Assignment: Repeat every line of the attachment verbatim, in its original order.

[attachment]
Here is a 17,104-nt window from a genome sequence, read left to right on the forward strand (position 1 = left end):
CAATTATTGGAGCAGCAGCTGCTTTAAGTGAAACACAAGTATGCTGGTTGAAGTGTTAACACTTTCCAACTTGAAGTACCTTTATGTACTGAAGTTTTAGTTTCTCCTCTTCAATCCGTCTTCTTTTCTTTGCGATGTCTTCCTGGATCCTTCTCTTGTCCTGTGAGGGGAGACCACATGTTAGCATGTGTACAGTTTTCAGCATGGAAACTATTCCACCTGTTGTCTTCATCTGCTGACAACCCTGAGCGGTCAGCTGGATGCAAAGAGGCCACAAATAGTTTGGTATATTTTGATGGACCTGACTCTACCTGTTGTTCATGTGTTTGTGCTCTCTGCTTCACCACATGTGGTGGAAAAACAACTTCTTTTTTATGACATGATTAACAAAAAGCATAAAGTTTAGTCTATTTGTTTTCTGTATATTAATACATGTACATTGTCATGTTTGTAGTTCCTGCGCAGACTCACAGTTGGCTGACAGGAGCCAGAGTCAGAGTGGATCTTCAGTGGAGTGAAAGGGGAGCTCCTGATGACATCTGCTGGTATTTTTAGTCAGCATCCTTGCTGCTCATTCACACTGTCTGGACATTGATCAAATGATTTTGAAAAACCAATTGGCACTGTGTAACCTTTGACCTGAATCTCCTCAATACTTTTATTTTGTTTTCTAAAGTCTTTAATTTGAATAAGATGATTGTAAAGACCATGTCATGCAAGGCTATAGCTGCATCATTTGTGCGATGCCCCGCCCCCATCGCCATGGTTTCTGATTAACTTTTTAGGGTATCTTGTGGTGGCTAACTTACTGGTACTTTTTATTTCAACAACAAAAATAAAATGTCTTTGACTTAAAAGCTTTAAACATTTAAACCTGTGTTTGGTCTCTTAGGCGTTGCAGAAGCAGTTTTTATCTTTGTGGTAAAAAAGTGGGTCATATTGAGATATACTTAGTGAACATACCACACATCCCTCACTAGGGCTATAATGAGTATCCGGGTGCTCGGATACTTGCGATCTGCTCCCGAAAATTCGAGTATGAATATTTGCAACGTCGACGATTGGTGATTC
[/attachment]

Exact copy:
Here is a 17,104-nt window from a genome sequence, read left to right on the forward strand (position 1 = left end):
CAATTATTGGAGCAGCAGCTGCTTTAAGTGAAACACAAGTATGCTGGTTGAAGTGTTAACACTTTCCAACTTGAAGTACCTTTATGTACTGAAGTTTTAGTTTCTCCTCTTCAATCCGTCTTCTTTTCTTTGCGATGTCTTCCTGGATCCTTCTCTTGTCCTGTGAGGGGAGACCACATGTTAGCATGTGTACAGTTTTCAGCATGGAAACTATTCCACCTGTTGTCTTCATCTGCTGACAACCCTGAGCGGTCAGCTGGATGCAAAGAGGCCACAAATAGTTTGGTATATTTTGATGGACCTGACTCTACCTGTTGTTCATGTGTTTGTGCTCTCTGCTTCACCACATGTGGTGGAAAAACAACTTCTTTTTTATGACATGATTAACAAAAAGCATAAAGTTTAGTCTATTTGTTTTCTGTATATTAATACATGTACATTGTCATGTTTGTAGTTCCTGCGCAGACTCACAGTTGGCTGACAGGAGCCAGAGTCAGAGTGGATCTTCAGTGGAGTGAAAGGGGAGCTCCTGATGACATCTGCTGGTATTTTTAGTCAGCATCCTTGCTGCTCATTCACACTGTCTGGACATTGATCAAATGATTTTGAAAAACCAATTGGCACTGTGTAACCTTTGACCTGAATCTCCTCAATACTTTTATTTTGTTTTCTAAAGTCTTTAATTTGAATAAGATGATTGTAAAGACCATGTCATGCAAGGCTATAGCTGCATCATTTGTGCGATGCCCCGCCCCCATCGCCATGGTTTCTGATTAACTTTTTAGGGTATCTTGTGGTGGCTAACTTACTGGTACTTTTTATTTCAACAACAAAAATAAAATGTCTTTGACTTAAAAGCTTTAAACATTTAAACCTGTGTTTGGTCTCTTAGGCGTTGCAGAAGCAGTTTTTATCTTTGTGGTAAAAAAGTGGGTCATATTGAGATATACTTAGTGAACATACCACACATCCCTCACTAGGGCTATAATGAGTATCCGGGTGCTCGGATACTTGCGATCTGCTCCCGAAAATTCGAGTATGAATATTTGCAACGTCGACGATTGGTGATTC